Home   About Us   Out Services   Music   News   Contact Us  
  Patient Information   Physician Information   Colorado History   Traditions   City Planning  


Click to enlarge. Patient Info

Essam El-Kady, chief of Vascular Surgery at the El Maadi Armed Forces Hospital in Cairo, Egypt operating with Dr. Brantigan. Click to enlarge.

Arterial Disease
Carotid Disease
Arterial Disease of the Legs
Abdominal Aortic Aneurysm

Venous Disease
Varicose Veins
Venous Ulcers

Thoracic Outlet Syndrome
Vascular Laboratory
Visitor Resources
Patient Testimonials

              RELATED ARTICLES:

Baby Boomers and Vascular Health
Smoking & Vascular Disease
Is Arginine a "Magic Bullet" for the Heart?


Carotid Disease 

The carotid arteries are located in the neck. Blood flows through the carotid artery supplying the brain and face with oxygen and nutrients. Significant narrowing or complete blockage of blood to the brain is a serious situation. And may lead to a debilitating stroke.


  • Bruit (brew-ee) - This is an abnormal sound caused by constricted blood flow in the artery. Frequently, a physician will notice this sound during a routine examination by listening to the sides of the neck with a stethoscope.
  • Visual disturbance in one eye only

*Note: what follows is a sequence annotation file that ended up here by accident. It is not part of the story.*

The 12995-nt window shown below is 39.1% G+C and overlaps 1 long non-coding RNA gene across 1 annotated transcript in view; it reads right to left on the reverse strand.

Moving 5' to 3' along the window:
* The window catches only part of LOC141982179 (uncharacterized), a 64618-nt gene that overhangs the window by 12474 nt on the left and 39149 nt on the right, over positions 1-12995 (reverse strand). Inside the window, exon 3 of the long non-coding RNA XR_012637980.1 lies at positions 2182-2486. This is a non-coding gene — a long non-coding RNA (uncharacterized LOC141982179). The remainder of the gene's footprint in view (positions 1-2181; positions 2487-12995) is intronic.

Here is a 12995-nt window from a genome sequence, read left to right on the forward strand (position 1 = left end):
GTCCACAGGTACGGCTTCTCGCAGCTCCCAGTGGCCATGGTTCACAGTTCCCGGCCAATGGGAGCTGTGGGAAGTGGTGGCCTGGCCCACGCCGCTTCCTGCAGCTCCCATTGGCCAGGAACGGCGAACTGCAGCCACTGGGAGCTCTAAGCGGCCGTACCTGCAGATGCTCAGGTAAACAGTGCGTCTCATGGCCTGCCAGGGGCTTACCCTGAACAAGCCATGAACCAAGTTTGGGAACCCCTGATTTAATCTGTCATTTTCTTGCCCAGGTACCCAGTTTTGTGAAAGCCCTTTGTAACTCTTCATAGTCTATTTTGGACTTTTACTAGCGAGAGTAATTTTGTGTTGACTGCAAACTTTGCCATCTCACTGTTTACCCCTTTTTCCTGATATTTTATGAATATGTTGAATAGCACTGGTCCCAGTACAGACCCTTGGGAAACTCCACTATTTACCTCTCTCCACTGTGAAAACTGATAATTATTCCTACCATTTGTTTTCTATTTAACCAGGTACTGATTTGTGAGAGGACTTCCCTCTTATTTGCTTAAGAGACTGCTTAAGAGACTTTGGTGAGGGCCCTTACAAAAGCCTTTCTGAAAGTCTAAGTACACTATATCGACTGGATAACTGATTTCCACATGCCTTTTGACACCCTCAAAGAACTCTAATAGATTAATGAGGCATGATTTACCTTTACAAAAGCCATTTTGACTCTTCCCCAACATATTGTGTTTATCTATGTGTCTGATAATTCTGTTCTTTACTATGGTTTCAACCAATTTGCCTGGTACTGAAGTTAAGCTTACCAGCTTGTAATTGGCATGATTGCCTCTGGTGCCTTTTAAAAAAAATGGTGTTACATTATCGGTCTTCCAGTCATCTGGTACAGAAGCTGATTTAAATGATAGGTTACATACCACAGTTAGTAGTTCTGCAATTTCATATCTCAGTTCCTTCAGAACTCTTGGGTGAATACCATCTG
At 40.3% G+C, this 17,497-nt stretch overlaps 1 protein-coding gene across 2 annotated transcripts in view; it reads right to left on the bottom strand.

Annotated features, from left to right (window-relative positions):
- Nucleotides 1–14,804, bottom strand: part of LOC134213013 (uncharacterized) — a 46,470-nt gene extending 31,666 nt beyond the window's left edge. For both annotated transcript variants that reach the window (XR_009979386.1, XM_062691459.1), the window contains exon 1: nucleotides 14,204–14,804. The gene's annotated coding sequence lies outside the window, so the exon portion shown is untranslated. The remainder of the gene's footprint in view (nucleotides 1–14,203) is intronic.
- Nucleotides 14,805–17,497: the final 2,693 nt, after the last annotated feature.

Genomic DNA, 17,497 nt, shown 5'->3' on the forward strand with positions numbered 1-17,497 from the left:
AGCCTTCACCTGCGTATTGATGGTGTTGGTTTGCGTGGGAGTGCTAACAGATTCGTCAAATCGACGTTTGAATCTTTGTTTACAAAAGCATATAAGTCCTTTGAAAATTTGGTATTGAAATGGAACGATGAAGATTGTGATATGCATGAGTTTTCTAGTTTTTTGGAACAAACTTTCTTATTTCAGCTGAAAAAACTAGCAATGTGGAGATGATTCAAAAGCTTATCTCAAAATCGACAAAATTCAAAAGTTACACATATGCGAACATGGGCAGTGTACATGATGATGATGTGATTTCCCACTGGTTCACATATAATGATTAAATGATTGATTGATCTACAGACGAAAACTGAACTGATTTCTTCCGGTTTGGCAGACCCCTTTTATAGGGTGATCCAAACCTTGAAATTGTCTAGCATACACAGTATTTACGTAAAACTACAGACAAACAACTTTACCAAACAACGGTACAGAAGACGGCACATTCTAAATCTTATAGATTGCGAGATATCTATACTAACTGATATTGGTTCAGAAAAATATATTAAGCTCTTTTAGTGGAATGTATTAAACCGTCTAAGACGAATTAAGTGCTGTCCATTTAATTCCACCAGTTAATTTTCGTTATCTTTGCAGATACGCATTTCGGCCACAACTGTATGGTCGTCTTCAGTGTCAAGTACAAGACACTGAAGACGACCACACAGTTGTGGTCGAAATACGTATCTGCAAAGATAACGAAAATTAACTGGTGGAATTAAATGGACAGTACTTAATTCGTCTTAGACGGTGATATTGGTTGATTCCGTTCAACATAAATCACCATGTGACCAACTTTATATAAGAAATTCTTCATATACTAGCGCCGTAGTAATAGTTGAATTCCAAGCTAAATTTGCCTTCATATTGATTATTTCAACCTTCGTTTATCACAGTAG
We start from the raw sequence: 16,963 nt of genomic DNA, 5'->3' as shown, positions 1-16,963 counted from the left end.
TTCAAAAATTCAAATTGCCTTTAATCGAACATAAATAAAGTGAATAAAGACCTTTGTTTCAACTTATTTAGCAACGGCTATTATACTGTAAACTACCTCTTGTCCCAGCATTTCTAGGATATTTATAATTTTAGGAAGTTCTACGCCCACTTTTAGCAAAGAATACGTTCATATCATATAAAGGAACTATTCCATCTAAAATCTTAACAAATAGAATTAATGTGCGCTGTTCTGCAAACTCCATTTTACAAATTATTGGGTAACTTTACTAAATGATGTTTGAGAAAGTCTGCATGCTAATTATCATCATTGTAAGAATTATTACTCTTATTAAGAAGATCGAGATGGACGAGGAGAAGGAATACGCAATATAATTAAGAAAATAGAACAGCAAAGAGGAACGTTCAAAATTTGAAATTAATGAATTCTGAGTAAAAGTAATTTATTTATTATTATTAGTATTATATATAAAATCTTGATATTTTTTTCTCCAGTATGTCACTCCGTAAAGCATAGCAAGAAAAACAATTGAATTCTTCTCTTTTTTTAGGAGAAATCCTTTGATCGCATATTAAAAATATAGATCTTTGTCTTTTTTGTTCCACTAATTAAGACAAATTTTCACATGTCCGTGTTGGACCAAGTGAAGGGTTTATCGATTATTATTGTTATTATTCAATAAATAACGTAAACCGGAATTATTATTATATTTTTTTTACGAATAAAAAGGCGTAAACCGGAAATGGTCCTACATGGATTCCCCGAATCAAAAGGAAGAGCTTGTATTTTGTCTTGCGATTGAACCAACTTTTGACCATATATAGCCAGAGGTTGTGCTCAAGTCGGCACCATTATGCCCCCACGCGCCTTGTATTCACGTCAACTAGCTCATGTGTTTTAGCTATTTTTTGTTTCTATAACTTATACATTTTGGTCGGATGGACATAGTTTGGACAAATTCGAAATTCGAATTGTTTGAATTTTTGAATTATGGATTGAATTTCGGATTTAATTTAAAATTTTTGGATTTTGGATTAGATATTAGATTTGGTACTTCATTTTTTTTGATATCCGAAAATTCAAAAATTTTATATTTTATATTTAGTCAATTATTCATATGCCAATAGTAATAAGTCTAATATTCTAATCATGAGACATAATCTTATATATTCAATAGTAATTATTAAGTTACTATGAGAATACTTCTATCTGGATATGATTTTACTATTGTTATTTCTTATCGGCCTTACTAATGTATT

• Slurred speech
  • Weakness of one side of the body. For example, left arm weakness or left leg weakness.
  • These symptoms may last from seconds to hours to a lifetime.


1. A complete examination - This is a painless and simple test by your doctor.

2. Carotid ultrasound testing - This is a painless, non-invasive view of the arteries which allows the physician to view and measure any disease in the artery. This ultrasound is similar to the type used in obstetrics.

3. Carotid Artery Arteriogram - This test is sometimes needed to supplement ultrasound studies. Dye is injected into the artery and x-rays are taken. This demonstrates the diseased areas. This test is done in the hospital by specialized physicians (see arteriograms)


Medical Management

When the disease is mild and there are no symptoms (less than 60% of the artery is blocked) patients are instructed to have ultrasound testing every 6 to 12 months. Sometimes the narrowing progresses and requires surgery. Other times, the plaque remains stable and requires no treatment. Controlling risk factors is important. Stop smoking, control weight and eat low fat foods.

Surgical Management

The patient and physician discuss the risks and benefits of surgery. The procedure is called Carotid Endarterectomy (ka-ro-tid endarter-ekt-o-mee).

The length of surgery is approximately 2 hours.

The incision is located at the side of the neck and is about four inches long. The artery is opened and the plaque is removed. The artery is stitched closed.

Hospital stay is usually 2 days.

Continued follow-ups are required by using ultrasound. Occasionally, the plaque buildup will reoccur or blockage will occur on opposite side.

Most patients experience little post op pain during recovery.

2003-2004 Dr. Charles Brantigan,  Vascular Surgery Practice
2253 Downing Street, Denver, CO 80205
303.830.8822 fax: 303.830.7068 or 800.992.4676  inquiries@drbrantigan.com

Last Updated: 07/15/2004